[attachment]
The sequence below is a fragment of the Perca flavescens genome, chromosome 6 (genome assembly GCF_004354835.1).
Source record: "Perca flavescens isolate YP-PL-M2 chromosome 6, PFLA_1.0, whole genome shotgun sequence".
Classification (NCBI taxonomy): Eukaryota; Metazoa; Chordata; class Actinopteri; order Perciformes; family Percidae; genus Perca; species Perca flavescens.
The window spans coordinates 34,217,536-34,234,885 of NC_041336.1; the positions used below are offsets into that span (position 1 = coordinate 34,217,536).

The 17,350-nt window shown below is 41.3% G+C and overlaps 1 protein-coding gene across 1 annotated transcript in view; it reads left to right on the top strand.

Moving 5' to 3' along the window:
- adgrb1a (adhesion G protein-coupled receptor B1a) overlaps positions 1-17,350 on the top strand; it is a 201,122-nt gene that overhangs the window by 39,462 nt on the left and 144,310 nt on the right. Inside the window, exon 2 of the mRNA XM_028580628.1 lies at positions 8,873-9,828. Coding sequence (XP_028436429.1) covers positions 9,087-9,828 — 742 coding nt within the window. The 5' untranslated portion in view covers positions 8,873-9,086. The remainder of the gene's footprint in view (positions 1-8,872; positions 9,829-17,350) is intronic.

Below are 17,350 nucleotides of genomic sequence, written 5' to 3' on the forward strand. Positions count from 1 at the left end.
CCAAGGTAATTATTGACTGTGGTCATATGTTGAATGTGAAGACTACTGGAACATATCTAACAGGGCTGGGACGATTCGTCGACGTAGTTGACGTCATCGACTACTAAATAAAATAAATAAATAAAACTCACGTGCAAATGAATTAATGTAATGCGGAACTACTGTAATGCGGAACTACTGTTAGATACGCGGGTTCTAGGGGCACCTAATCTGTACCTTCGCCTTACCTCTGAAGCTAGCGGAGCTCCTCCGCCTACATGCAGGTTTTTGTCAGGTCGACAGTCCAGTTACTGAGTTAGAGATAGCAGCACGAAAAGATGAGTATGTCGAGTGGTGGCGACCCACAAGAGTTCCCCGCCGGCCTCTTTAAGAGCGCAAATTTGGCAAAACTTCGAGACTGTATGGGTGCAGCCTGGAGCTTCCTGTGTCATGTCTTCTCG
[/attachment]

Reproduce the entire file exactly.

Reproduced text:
The sequence below is a fragment of the Perca flavescens genome, chromosome 6 (genome assembly GCF_004354835.1).
Source record: "Perca flavescens isolate YP-PL-M2 chromosome 6, PFLA_1.0, whole genome shotgun sequence".
Classification (NCBI taxonomy): Eukaryota; Metazoa; Chordata; class Actinopteri; order Perciformes; family Percidae; genus Perca; species Perca flavescens.
The window spans coordinates 34,217,536-34,234,885 of NC_041336.1; the positions used below are offsets into that span (position 1 = coordinate 34,217,536).

The 17,350-nt window shown below is 41.3% G+C and overlaps 1 protein-coding gene across 1 annotated transcript in view; it reads left to right on the top strand.

Moving 5' to 3' along the window:
- adgrb1a (adhesion G protein-coupled receptor B1a) overlaps positions 1-17,350 on the top strand; it is a 201,122-nt gene that overhangs the window by 39,462 nt on the left and 144,310 nt on the right. Inside the window, exon 2 of the mRNA XM_028580628.1 lies at positions 8,873-9,828. Coding sequence (XP_028436429.1) covers positions 9,087-9,828 — 742 coding nt within the window. The 5' untranslated portion in view covers positions 8,873-9,086. The remainder of the gene's footprint in view (positions 1-8,872; positions 9,829-17,350) is intronic.

Below are 17,350 nucleotides of genomic sequence, written 5' to 3' on the forward strand. Positions count from 1 at the left end.
CCAAGGTAATTATTGACTGTGGTCATATGTTGAATGTGAAGACTACTGGAACATATCTAACAGGGCTGGGACGATTCGTCGACGTAGTTGACGTCATCGACTACTAAATAAAATAAATAAATAAAACTCACGTGCAAATGAATTAATGTAATGCGGAACTACTGTAATGCGGAACTACTGTTAGATACGCGGGTTCTAGGGGCACCTAATCTGTACCTTCGCCTTACCTCTGAAGCTAGCGGAGCTCCTCCGCCTACATGCAGGTTTTTGTCAGGTCGACAGTCCAGTTACTGAGTTAGAGATAGCAGCACGAAAAGATGAGTATGTCGAGTGGTGGCGACCCACAAGAGTTCCCCGCCGGCCTCTTTAAGAGCGCAAATTTGGCAAAACTTCGAGACTGTATGGGTGCAGCCTGGAGCTTCCTGTGTCATGTCTTCTCG